The fact that the Trump campaign understood the lesson Maslow had to teach is evidenced by its emphasis on job security, affordable healthcare, and security from threats posed by illegal aliens. Phil Fragasso explains, “At its most basic level, Trump’s harsh rhetoric appeals to the bottommost layers of Maslow’s hierarchy - physiological and safety needs. He’s going to deliver more jobs at higher pay, make ‘winning’ so common it becomes boring, and ensure that Americans are protected against terrorists domestic and foreign, can shout ‘Merry Christmas’ from the highest rooftops, and stop Mexicans from taking the jobs that Americans don’t want.” Fragasso differs from some other analysts in arguing that the next two levels on the hierarchy “best explain Trump’s core character and his continuing support: esteem and love/belonging.” Fragasso’s own bias is clear as he goes on, “Most tellingly, Trump provided his loyal supporters with something they rarely experience: the very same esteem and love/belonging [that Trump himself experiences]. Trump voters tend to reside on the fringes where they are often afraid to voice their politically incorrect (and often abhorrently [sic]) beliefs and opinions.”


For Trump, as for any president, success and continued support from those who voted for him depend on whether or not he is able to fill the needs to which he appealed when he won their votes.



Image Source: “Louvre Pyramid - Maslow's Hierarchy of Needs” by pshegubj on Flickr 6/30/12 via Creative Commons Attribution-NoDerivs 2.0 license.


In response to a posting I wrote a week or two ago, Steven Kapica shared an image on Twitter of one of his students’ writing spaces. I’m wondering if other readers have images of writing spaces, and if so, if they would share them with us.


I’m asking particularly because I’ve just read a very interesting and provocative article in the February issue of College Composition and Communication, Hannah Rule’s “Writing’s Rooms” (402-432). I was first attracted by the title, which gives writing the agency: writing’s rooms, thus suggesting—indeed arguing—that writing is embodied in spaces, that it shapes as well as is shaped by spaces, and that it is always, in her words, “emplaced.”


Rule’s essay reviews three studies that focus on writing’s rooms: one by Susan Wyche, who asks students to respond to detailed questions about where, how, and with whom they write and then interviews them about their thoughts on these questions. A second study by Paul Prior and Jody Shipka focuses on writing room practices, asking participants to draw pictures of these spaces which, in Rule’s view, “shows how non-alphabetic modes capture the constructedness and lived experiences of writing’s rooms.” In the third study, an ethnography of undergraduates, Brian McNely, Paul Gestwicki, Bridget Gelms, and Ann Burke use “visual ethnography methods”—photographs—to reveal more about writing’s rooms and writing practices. These photos show “the ‘extra stuff’ around and involved in the inventional, compositional action the researchers were studying, and their accrual “delivers a sense of these students’ ‘theatre of composition.”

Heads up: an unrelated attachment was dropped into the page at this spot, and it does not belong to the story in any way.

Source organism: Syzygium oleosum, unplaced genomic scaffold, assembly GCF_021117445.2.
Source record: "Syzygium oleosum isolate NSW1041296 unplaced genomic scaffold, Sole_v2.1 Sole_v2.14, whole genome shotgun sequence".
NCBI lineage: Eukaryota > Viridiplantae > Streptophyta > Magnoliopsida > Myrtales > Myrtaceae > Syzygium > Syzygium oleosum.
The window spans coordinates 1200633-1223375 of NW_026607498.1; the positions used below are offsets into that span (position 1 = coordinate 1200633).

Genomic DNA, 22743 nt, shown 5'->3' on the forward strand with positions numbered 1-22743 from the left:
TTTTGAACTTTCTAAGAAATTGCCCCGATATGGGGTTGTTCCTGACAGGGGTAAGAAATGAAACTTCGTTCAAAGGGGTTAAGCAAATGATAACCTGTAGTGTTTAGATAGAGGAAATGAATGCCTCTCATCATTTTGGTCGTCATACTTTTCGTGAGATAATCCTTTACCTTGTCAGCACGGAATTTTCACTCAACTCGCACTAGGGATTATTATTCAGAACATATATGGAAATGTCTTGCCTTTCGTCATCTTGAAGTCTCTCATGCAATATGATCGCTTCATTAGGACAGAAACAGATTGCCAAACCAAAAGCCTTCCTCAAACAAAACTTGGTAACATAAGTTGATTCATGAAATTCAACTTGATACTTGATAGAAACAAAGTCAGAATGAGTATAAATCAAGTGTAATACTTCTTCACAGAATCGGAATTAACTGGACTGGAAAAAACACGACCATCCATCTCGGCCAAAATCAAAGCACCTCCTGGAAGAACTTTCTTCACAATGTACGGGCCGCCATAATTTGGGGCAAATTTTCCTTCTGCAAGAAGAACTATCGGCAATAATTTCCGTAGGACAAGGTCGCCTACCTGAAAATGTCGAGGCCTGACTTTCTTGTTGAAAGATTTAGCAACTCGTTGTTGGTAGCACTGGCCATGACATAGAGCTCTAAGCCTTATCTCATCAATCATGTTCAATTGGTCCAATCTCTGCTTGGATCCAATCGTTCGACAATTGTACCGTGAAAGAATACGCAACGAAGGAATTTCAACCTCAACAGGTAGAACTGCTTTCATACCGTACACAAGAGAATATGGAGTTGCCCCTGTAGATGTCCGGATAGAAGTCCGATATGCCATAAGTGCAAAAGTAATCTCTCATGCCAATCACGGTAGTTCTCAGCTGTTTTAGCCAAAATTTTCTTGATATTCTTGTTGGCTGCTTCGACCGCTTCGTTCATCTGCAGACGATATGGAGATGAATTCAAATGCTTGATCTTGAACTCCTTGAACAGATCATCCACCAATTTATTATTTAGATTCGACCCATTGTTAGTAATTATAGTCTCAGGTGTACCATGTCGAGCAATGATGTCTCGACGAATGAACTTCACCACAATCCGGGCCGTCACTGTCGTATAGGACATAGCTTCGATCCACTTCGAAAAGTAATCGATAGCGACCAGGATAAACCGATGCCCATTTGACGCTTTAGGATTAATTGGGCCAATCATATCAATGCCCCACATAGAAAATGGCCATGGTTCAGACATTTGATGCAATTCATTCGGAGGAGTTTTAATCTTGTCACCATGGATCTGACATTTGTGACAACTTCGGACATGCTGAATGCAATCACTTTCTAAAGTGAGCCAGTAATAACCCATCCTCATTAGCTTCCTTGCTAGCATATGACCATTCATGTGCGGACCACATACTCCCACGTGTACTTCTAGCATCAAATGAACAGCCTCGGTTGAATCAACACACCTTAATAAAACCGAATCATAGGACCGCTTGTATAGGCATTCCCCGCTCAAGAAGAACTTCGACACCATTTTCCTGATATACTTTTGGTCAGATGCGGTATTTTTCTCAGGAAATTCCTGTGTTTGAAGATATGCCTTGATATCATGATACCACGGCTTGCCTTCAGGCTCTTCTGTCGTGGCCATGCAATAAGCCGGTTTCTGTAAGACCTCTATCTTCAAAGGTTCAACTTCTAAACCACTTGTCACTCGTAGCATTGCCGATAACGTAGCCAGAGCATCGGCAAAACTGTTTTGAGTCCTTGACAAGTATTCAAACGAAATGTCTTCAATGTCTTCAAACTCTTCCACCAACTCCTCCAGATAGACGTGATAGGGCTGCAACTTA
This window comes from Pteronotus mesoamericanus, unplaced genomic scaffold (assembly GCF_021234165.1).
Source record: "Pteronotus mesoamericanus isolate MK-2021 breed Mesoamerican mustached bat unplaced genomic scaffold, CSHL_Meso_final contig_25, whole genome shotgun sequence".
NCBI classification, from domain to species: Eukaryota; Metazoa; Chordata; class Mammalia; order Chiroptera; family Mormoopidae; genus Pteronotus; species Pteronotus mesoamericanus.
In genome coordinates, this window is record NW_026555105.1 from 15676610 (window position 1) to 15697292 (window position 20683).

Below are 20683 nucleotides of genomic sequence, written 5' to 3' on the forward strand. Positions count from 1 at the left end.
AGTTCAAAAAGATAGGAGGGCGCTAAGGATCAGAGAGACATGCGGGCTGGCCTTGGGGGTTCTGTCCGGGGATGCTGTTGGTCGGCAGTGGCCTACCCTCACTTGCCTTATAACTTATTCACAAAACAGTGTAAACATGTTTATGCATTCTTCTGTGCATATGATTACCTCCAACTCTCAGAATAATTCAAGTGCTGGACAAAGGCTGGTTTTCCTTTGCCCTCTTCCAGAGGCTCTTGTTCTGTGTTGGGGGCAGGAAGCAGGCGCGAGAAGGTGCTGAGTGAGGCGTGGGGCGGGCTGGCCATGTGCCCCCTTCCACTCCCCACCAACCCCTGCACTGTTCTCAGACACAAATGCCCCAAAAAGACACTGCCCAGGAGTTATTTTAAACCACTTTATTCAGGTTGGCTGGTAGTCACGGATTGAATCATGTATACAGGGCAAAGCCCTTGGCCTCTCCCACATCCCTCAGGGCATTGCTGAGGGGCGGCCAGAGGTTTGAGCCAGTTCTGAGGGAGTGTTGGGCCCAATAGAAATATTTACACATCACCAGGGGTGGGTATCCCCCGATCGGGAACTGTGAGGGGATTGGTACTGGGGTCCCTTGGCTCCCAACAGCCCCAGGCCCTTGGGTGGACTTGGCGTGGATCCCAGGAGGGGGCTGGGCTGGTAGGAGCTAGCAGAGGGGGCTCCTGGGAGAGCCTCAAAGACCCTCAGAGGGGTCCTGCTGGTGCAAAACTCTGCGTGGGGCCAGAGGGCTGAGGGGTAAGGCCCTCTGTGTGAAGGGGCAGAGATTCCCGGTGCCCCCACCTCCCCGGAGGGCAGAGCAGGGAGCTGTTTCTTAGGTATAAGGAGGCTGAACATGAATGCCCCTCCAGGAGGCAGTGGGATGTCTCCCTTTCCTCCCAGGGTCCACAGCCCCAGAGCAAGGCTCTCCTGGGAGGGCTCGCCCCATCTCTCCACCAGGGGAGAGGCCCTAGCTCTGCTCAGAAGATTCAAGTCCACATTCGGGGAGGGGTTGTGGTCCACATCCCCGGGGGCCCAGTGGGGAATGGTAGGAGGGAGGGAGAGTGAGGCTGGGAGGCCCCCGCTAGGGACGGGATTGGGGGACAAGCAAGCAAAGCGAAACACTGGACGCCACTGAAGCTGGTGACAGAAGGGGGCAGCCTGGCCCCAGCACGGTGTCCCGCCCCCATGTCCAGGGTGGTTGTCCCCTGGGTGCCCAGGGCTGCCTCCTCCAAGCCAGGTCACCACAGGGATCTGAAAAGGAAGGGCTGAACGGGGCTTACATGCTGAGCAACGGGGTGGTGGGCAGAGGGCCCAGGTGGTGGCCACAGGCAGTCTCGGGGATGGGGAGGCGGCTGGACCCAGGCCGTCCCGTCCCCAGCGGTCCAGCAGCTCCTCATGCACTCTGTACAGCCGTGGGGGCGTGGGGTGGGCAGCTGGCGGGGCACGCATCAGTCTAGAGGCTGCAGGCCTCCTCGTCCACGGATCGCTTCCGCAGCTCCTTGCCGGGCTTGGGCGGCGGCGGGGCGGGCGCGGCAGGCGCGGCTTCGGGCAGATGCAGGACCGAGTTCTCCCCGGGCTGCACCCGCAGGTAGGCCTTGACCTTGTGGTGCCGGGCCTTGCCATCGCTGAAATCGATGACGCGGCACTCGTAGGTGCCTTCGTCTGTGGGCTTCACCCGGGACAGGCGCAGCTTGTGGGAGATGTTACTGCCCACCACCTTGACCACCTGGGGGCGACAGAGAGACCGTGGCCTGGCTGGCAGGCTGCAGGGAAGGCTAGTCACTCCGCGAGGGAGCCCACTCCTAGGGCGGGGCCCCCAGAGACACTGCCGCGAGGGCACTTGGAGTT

Finally, Rule reports on a study she and her graduate students did, in which the students first made two drawings of their writing processes and wrote about what was shown there. Then they video recorded several sessions of writing, which, along with the drawings, provided material for follow-up structured interviews. Rule’s descriptions of this study are vivid and fascinating, and they support her conclusion that such multimodal methods are “especially useful for writers in our classrooms”:

To pursue writing’s rooms is to continually uncover the inhabited ‘theaters’ of composing processes: the emplaced embodied movements, the unintentional and accidental interactions that exceed awareness, the ineluctable and myriad ways that writing always (and all ways) takes place. (430)


I appreciate Rule’s careful review of previous research, her elegant account of her own study, and her call for composition researchers to continue a focus on the places, the spaces, the rooms (and automobiles, buses, benches, other nooks and crannies) where writing happens.


If you have other examples of student writing spaces/rooms, please share in the comments below or on social media!


Image Credit: Pixabay Image 828911 by Free-Photos, used under a CC0 Creative Commons License


Quick quiz:

  • In the biblical story, what was Jonah swallowed by?
  • How many animals of each kind did Moses take on the Ark?

Did you answer “whale” to the first question and “two” to the second? Most people do … even though they’re well aware that it was Noah, not Moses who built the ark in the biblical story.


So wrote Lisa Fazio, an assistant professor of psychology at Vanderbilt University, in a recent article titled “Why You Stink at Fact-Checking.” Fazio’s article was published in the very cool and credible online magazine The Conversation and republished last month in The Washington Post.


Fazio says that psychologists call the relevant phenomenon the Moses Illusion. But not long after I read her article, I heard a non-Moses-related variant on NPR. It went something like this:

“A humorous story is a …”

                                                                              “… joke.”

“Where there’s fire, there’s often …”

                                                                              “… smoke.”

“Another word for ‘people’ is …”

                                                                                      “… folk.”

      “The white part of an egg is called the …”





The Conversation article, based on a sizable body of research that Fazio and colleagues have conducted, demonstrates how easy and normal it is for all of us to unwittingly absorb—and share—false information. What’s more, the “negative effects of reading false information occur even when the incorrect information directly contradicts people’s prior knowledge.”